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G's Jams - Women in Agriculture

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Some say that Sarah Grace Stone is a little crazy for the number of things she has on her plate. But Sarah Grace is just a young woman with ideas, strong work ethic, and a passion for agriculture, consumers, and jam.

Home for Sarah Grace is a farm in Rowland, NC where her family grows row crops on 5,000 acres; additionally, they raise pigs and cattle. They also grow produce that they sell directly to consumers. It was at the produce stand, where an idea was born.

When a customer asked Sarah Grace’s grandmother if there were any other products they sold, her grandmother offered up a recipe for strawberry jam. It was then that Sarah Grace had the idea to make jam herself and sell it to customers. Using an old family recipe and strawberries from their farm, G’s Jams was born.

It didn’t stop there, though. Sarah Grace has continued to expand her business, taking hold of every opportunity that comes her way. Currently, she offers pear honey (using pears in her grandmother’s yard), pepper jelly (using peppers from her garden), and blueberry jam (using fruit from an organic blueberry patch she managed). When she noticed a gap in the market place, she decided to offer a three-pack of her jams as corporate type gifts for businesses and organizations. She is also making jams for wedding favors this year.

She is doing all this while graduating college and starting a full-time job. In May, Sarah Grace graduated with degrees in Agriculture Business Management with minors in Animal Science, Economics, and Ag Entrepreneurship. This summer, she will transition from part-time to full-time in her role as an undergraduate coordinator at NCSU. In this position, she teaches professional development classes, advises students, and coordinates events. On weekends she makes jam. That’s almost a 2-hour commute with no traffic from Raleigh to Rowland.

“I’m doing it all by myself. People call me crazy,” Sarah Grace said.

She says that the hardest part is juggling it all and knowing what to do next. Sarah Grace had a good idea of how to get started because of her 8-month internship with AgCarolina Farm Credit.

“I saw what it took to have a business and what the financial needs looked like,” she said. Sarah Grace took out a loan from her parents when she first started making jams in 2020. Taking what she learned at AgCarolina, she presented a business model, business plan, cashflow…the whole nine yards to her parents when asking for the loan. She has since paid them back in full and continues to expand and evolve G’s Jams.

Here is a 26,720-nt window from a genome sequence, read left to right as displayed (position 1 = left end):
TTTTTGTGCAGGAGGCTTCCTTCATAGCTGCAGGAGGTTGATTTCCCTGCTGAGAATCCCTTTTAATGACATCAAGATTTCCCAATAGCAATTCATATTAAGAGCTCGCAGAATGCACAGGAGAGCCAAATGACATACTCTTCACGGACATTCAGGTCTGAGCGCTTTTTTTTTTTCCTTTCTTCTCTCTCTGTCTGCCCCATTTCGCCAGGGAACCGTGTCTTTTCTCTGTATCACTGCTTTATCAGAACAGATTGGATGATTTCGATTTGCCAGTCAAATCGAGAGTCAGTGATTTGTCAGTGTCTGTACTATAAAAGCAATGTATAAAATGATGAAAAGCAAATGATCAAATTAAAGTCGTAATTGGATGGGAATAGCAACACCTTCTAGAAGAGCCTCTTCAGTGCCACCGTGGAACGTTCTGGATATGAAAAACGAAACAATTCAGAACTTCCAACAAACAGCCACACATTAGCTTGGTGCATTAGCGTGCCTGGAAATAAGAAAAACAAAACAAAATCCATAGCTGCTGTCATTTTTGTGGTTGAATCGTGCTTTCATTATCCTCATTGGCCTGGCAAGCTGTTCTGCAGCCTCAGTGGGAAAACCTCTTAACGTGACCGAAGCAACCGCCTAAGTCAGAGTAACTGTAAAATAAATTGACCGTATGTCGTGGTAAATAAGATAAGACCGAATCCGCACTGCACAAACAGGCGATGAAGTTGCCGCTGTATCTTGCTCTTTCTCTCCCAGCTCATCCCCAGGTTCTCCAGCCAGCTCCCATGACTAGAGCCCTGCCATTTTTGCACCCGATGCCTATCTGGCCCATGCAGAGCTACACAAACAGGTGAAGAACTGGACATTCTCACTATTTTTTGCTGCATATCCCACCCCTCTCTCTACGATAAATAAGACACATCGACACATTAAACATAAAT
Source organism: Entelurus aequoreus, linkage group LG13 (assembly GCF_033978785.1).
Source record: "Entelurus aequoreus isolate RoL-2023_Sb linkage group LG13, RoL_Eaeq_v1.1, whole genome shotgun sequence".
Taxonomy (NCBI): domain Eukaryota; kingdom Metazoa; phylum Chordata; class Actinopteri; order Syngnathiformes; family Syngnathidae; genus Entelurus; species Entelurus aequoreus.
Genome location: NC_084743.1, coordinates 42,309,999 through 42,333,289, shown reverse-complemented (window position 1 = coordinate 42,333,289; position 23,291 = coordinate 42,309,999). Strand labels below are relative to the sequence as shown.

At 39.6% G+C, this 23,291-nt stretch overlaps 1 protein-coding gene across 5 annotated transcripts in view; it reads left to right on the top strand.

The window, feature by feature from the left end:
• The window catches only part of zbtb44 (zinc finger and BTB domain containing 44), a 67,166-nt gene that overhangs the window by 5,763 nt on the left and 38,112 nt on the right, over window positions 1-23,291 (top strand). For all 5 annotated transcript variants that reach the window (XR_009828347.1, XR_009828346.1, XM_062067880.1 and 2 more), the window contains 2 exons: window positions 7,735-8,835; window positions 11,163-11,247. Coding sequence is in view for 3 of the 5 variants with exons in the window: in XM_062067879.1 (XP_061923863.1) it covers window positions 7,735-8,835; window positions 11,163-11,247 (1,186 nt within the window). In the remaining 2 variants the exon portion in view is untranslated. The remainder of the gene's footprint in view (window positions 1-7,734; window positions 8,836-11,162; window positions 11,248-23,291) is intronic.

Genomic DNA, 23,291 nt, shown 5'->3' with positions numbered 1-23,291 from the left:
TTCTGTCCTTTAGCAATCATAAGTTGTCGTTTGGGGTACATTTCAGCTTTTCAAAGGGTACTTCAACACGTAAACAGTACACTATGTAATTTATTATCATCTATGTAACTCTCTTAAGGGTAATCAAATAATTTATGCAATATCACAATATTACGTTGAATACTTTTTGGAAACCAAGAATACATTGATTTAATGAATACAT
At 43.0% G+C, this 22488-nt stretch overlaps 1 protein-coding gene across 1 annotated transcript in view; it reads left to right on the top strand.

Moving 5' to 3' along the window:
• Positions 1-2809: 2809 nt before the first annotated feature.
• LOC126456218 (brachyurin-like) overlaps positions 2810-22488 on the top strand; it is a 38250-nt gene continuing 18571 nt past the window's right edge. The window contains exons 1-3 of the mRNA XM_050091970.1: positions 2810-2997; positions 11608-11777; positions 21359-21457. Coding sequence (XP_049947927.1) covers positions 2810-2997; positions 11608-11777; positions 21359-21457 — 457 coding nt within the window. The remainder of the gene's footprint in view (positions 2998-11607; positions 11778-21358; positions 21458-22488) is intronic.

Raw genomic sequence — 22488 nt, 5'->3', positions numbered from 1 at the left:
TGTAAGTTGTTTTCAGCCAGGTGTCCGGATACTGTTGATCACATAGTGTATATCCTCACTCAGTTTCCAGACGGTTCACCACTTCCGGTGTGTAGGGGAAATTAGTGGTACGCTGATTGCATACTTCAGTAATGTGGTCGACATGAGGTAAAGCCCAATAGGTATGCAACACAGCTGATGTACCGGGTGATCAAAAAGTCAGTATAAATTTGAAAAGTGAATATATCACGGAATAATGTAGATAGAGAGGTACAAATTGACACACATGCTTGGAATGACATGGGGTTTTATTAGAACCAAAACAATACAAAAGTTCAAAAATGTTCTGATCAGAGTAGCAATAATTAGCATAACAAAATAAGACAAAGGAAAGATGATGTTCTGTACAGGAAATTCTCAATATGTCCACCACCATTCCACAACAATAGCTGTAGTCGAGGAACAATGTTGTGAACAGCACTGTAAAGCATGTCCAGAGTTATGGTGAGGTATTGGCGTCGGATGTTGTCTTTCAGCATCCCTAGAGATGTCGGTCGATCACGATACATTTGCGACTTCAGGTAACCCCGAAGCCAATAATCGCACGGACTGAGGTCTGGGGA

In addition to the business lessons, she received during her internship, Sarah Grace says that she also learned patience and to give people chances. “I learned the value of patience and how much that means to people you’re working with. I’m a very spitfire, full-throttle type of person. I learned the value of patience with customers but also with co-workers,” Sarah Grace shared of her time at AgCarolina. She added that because folks like Callie Copeland and Skipper Jones gave her a chance, she was able to learn and do so much! Those lessons helped her as she launched G’s Jams.

Sarah Grace continues to evolve her business and career and is excited for the future. She’s looking forward to the completion of a kitchen being built on the farm for her jam production. One day, she hopes to open a storefront where she can sell her jams and produce from her garden. Her dream is to work full-time on the farm, growing, making, and selling goods. Sarah Grace has a passion for the farm to fork movement.

“I love to tell my story. I feel like if I don’t have a seat at the table, then I’m on the menu,” Sarah Grace said.

She thinks that educating consumers where their food comes from and allowing them to see the process is important. One unique thing Sarah Grace has been able to do is talk about both organic and non-organic practices. The blueberry patch she managed for a local woman was organic. She had to learn how to farm organically and how to communicate those practices to the customer. On the flip side to that, her garden and strawberries are not organically grown, but are still just as good.

“I’ve had to learn how to share about and appreciate both farming practices and the intentions behind them,” said Sarah Grace who shares that both are just as healthy and good with her consumers.

Sarah Grace certainly has a full plate, but she’s been intentional about taking that plate to the table to connect with consumers. What started as a strawberry jam recipe card has flourished into a full-blown business with big goals. We have a feeling G’s Jams is just getting started.

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